(Rage of) The Machine

A few years ago HPE announced The Machine, an entirely new look at the way computing occurs. The Machine leverages memory rather than processors and is built around a technology that was purely theoretical until a few years ago, memristors. The Machine also uses photonics (i.e. light) to connect the different parts of the computer, instead of electricity. It is fundamentally a completely new way of performing computing, and is still years away, but HPE is pressing ahead and getting people interested in working with it. The company announced four separate developer tools based around building software to run on The Machine.

One is a new database engine that aims to speed applications by taking advantage of a large number of CPU cores and non-volatile memory. Another tool offers a fault-tolerant programming model for this non-volatile memory, while yet another gives developers a way to explore The Machine's new architectural approach. The last tool is a DRAM-based performance emulation platform that aims to emulate what applications running on The Machine will experience.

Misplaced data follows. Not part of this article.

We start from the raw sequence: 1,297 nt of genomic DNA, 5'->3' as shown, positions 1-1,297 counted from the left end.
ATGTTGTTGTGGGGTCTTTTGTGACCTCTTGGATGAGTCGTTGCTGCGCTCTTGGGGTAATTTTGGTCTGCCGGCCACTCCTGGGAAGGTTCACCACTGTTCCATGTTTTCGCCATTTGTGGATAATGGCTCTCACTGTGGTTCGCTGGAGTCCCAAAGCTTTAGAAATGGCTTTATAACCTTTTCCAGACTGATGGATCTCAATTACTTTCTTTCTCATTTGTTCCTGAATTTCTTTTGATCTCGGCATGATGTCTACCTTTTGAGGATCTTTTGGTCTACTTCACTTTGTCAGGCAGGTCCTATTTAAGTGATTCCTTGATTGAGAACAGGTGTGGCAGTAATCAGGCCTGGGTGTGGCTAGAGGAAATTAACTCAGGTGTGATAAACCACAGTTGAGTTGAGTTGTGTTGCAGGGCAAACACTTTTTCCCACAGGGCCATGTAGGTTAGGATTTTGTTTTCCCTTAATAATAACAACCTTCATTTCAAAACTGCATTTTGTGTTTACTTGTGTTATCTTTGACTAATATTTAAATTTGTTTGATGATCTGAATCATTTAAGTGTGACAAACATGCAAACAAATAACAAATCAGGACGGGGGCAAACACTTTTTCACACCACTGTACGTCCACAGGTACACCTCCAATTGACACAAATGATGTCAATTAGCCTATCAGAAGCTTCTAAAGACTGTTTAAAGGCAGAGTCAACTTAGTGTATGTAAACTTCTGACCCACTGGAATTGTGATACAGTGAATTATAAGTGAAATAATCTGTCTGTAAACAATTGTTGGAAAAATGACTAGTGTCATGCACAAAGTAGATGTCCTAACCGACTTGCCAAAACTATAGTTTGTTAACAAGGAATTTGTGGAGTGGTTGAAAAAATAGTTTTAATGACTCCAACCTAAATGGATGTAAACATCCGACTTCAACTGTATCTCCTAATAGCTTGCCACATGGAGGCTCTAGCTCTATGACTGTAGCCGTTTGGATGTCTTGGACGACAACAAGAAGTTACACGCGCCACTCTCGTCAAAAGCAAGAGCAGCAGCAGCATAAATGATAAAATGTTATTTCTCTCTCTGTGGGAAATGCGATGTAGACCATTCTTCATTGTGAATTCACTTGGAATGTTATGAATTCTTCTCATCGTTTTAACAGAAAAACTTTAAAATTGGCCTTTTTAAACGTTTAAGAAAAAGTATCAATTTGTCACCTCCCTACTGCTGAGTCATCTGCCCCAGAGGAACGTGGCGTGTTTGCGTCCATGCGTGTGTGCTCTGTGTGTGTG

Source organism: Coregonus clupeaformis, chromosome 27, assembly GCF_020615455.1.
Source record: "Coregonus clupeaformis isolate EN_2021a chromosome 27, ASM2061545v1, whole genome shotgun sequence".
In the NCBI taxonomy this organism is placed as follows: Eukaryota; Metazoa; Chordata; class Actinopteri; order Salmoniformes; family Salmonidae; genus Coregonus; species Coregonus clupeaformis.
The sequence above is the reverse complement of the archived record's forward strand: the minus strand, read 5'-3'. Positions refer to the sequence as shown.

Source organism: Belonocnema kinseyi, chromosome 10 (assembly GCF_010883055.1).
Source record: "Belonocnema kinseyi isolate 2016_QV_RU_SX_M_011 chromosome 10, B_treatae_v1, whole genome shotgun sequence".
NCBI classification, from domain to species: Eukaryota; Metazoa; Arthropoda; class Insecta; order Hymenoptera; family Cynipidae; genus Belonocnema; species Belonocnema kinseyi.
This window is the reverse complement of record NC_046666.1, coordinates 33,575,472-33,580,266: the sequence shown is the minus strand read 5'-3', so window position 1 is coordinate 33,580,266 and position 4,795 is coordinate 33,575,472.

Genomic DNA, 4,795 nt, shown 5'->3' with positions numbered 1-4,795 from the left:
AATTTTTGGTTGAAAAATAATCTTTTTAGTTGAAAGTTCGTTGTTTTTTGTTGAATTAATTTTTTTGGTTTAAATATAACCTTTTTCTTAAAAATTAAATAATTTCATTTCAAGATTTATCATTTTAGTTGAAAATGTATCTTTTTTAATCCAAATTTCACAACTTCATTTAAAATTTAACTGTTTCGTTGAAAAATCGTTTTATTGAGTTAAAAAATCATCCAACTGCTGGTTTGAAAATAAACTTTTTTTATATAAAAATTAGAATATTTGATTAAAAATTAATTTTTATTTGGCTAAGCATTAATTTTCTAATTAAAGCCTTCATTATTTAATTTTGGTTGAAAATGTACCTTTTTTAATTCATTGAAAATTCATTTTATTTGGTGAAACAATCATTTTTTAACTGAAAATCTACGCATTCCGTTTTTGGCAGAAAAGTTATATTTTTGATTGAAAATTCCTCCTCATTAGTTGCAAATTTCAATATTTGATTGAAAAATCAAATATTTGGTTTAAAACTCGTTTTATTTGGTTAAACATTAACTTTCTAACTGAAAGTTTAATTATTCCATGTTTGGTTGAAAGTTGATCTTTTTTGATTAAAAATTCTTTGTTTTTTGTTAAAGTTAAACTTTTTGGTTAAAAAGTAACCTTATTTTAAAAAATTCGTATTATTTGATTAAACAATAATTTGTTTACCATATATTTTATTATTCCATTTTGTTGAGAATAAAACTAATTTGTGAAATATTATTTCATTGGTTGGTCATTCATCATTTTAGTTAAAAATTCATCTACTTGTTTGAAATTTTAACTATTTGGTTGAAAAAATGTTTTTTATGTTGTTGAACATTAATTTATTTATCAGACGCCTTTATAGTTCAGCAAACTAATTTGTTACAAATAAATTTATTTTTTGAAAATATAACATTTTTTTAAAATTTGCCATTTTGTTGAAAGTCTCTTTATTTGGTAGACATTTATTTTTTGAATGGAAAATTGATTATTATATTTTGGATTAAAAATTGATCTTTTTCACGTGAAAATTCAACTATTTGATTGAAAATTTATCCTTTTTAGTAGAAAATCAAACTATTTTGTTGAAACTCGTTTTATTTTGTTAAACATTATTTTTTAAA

We often hear of so-called "disruptive technologies" in the industry, but if and when The Machine sees the light of day, it will certainly herald a new paradigm for computing.

What it all means: MyPOV

A few years ago HP was, to be honest, a bit of a mess. It was a hardware company that was trying to spin its way into a story of software. That was a clash that didn't resonate. Since then HPE has worked hard to deliver a consistent and coherent story about its future.

But it's not easy. The fact of the matter is that no matter what the executive ranks say, it is at the sales force level where the rubber hits the road. HPE's sales force is traditionally compensated in ways that encourage a continuation of a hardware-centric view, and this is the internal cultural element that HPE has been facing.

In a one-on-one session with the head of all of HPE's software businesses, Robert Youngjohns, I got an honest appraisal of where HPE is on this journey. Youngjohns admitted that it is early days and that much work still needs to be done in this area.